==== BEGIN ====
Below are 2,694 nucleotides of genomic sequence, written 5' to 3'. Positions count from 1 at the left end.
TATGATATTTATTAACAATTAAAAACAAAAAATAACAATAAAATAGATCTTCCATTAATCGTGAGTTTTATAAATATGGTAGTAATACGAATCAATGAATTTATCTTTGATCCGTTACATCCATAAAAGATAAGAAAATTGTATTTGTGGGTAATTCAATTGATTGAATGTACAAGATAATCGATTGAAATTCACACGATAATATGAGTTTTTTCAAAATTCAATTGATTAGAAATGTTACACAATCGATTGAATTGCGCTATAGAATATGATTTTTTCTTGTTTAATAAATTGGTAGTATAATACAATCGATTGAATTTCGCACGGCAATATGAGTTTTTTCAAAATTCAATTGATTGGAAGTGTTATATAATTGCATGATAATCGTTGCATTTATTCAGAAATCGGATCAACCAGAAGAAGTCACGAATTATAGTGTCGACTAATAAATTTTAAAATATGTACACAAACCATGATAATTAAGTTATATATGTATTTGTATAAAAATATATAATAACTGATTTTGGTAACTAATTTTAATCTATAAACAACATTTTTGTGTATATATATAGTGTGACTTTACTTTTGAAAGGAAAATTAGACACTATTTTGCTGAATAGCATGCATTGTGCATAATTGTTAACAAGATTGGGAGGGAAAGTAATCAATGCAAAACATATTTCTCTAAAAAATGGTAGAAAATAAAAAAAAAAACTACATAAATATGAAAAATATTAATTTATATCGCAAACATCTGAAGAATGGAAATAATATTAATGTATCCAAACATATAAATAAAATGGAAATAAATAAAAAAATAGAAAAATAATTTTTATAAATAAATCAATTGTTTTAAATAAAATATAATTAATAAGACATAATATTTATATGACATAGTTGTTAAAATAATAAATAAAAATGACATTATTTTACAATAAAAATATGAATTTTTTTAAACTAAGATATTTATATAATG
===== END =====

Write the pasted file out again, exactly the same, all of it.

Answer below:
Below are 2,694 nucleotides of genomic sequence, written 5' to 3'. Positions count from 1 at the left end.
TATGATATTTATTAACAATTAAAAACAAAAAATAACAATAAAATAGATCTTCCATTAATCGTGAGTTTTATAAATATGGTAGTAATACGAATCAATGAATTTATCTTTGATCCGTTACATCCATAAAAGATAAGAAAATTGTATTTGTGGGTAATTCAATTGATTGAATGTACAAGATAATCGATTGAAATTCACACGATAATATGAGTTTTTTCAAAATTCAATTGATTAGAAATGTTACACAATCGATTGAATTGCGCTATAGAATATGATTTTTTCTTGTTTAATAAATTGGTAGTATAATACAATCGATTGAATTTCGCACGGCAATATGAGTTTTTTCAAAATTCAATTGATTGGAAGTGTTATATAATTGCATGATAATCGTTGCATTTATTCAGAAATCGGATCAACCAGAAGAAGTCACGAATTATAGTGTCGACTAATAAATTTTAAAATATGTACACAAACCATGATAATTAAGTTATATATGTATTTGTATAAAAATATATAATAACTGATTTTGGTAACTAATTTTAATCTATAAACAACATTTTTGTGTATATATATAGTGTGACTTTACTTTTGAAAGGAAAATTAGACACTATTTTGCTGAATAGCATGCATTGTGCATAATTGTTAACAAGATTGGGAGGGAAAGTAATCAATGCAAAACATATTTCTCTAAAAAATGGTAGAAAATAAAAAAAAAAACTACATAAATATGAAAAATATTAATTTATATCGCAAACATCTGAAGAATGGAAATAATATTAATGTATCCAAACATATAAATAAAATGGAAATAAATAAAAAAATAGAAAAATAATTTTTATAAATAAATCAATTGTTTTAAATAAAATATAATTAATAAGACATAATATTTATATGACATAGTTGTTAAAATAATAAATAAAAATGACATTATTTTACAATAAAAATATGAATTTTTTTAAACTAAGATATTTATATAATG